Emissions Causing More Hurricanes Along Eastern Seaboard

Aerial views of the damage caused by Hurricane Sandy to the New Jersey coast taken during a search and rescue mission by 1-150 Assault Helicopter Battalion, New Jersey Army National Guard, Oct. 30, 2012. (Master Sgt. Mark C. Olsen/U.S. Air Force/New Jersey National Guard - Flickr)
Aerial views of the damage caused by Hurricane Sandy to the New Jersey coast taken during a search and rescue mission by 1-150 Assault Helicopter Battalion, New Jersey Army National Guard, Oct. 30, 2012. (Master Sgt. Mark C. Olsen/U.S. Air Force/New Jersey National Guard – Flickr)

(CN) – Major hurricanes and the accompanying damage and displacement of people will be more common along the Northeastern U.S. coastline as carbon dioxide emissions continue to shift weather patterns.

A study published Wednesday in the journal Scientific Reports finds that carbon dioxide produces a warming effect that has led to a northward shift of hurricane landfalls since industrialization.

British researchers identified the trend after analyzing the chemical composition of a stalagmite found in a cave in southern Belize, which allowed the team to reconstruct hurricane rain patterns for the western Caribbean dating back 450 years.

The average number of hurricanes at the Belize site decreased over time, while records in places like Florida and Bermuda suggested more northern areas have been experiencing more hurricanes.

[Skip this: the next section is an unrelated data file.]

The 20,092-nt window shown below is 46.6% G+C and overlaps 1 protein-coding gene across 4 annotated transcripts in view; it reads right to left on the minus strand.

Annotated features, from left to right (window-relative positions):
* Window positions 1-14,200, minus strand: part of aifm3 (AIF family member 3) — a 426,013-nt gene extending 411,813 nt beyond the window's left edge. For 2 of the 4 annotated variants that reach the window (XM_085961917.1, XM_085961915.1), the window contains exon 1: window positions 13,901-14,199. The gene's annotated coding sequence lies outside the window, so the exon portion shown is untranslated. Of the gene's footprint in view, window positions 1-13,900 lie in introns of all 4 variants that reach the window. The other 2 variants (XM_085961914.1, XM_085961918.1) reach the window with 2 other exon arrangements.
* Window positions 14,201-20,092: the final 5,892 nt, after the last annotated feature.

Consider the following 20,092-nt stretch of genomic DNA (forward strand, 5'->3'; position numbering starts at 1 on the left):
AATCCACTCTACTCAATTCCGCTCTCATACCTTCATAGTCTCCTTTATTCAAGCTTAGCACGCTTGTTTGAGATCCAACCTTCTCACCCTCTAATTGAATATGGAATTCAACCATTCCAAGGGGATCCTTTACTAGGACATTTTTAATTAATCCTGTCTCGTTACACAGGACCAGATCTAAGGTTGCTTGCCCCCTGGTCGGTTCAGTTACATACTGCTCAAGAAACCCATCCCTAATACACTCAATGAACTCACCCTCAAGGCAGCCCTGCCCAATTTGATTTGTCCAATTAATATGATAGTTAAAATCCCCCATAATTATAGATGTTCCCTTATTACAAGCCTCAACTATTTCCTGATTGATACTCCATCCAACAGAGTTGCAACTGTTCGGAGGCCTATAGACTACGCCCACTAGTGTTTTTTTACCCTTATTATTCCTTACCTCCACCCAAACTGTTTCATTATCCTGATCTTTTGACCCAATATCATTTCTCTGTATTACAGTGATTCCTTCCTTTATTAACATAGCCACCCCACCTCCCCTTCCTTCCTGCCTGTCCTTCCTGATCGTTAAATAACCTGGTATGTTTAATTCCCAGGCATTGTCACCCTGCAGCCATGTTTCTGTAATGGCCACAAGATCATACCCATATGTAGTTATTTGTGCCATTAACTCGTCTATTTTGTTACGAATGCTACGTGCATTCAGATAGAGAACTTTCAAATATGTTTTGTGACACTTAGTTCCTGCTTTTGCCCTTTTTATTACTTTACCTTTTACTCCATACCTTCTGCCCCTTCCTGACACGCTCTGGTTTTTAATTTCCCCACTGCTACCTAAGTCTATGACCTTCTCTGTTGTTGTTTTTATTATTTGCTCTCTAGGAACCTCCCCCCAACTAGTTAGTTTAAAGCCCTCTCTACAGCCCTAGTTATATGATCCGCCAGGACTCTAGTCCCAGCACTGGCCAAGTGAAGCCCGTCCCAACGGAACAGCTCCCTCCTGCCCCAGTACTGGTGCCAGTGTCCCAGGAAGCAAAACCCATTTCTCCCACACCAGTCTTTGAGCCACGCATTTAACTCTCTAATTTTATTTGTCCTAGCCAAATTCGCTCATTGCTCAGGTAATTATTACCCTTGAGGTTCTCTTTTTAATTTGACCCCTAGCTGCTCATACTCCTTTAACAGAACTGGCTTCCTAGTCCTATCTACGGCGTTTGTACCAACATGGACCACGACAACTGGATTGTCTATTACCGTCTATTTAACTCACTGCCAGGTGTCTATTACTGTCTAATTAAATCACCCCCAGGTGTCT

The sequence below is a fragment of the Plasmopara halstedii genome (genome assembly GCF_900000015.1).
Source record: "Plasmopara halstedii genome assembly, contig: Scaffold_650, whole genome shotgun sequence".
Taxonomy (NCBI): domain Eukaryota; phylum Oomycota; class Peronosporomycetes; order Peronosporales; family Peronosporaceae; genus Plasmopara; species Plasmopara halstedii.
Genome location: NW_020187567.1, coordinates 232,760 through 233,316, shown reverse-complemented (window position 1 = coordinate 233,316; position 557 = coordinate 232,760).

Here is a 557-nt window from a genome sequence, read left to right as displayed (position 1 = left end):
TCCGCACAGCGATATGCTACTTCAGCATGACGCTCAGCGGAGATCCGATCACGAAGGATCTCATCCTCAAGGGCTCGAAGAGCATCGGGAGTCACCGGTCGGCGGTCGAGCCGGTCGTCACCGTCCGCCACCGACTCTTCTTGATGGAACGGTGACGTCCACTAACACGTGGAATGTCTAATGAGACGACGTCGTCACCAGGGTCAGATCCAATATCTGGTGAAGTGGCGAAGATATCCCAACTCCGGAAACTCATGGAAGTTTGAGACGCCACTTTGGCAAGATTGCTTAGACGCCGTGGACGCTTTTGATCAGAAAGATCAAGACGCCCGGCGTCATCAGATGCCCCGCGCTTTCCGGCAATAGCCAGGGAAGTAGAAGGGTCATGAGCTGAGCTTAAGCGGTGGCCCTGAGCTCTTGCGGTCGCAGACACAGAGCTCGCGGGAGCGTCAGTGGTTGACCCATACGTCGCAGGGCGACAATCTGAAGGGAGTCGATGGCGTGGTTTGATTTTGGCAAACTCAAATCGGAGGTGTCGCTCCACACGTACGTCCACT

This change in hurricane activity aligned with increasing carbon dioxide and aerosol emissions associated with the 19th century industrial boom, the team found.

“Since the 19th century this shift was largely driven by man-made emissions, and if these emissions continue as expected this will result in more frequent and powerful storms affecting the financial and population centers of the Northeastern United States,” said lead author Lisa Baldini, a researcher from Durham University in England.

The regional cooling effect of the Northern Hemisphere produced by increased industrial aerosol emissions should have forced hurricanes southward, according to the team. But carbon dioxide emissions overrode this effect and expanded the Hadley cell – a pattern of circulating air in Earth’s tropical belt.

Expanding the Hadley cell pushed the hurricane track northward, shifting away from the western Caribbean toward the Atlantic seaboard.

“This suggests that the tracks of Atlantic hurricanes have responded more to warming than to regional cooling,” said study co-author Amy Frappier, with the geosciences department at Skidmore College in New York.

The British researchers pointed to 2012’s Hurricane Sandy – the second-costliest hurricane in U.S. history – as an example of storms that will become more common as this trend continues, and recommended officials prepare for such a reality.

“Given the devastation caused by Hurricane Sandy, it is important that plans are put in place to protect against the effects of similarly destructive storms which could potentially occur more often in the future,” Baldini said.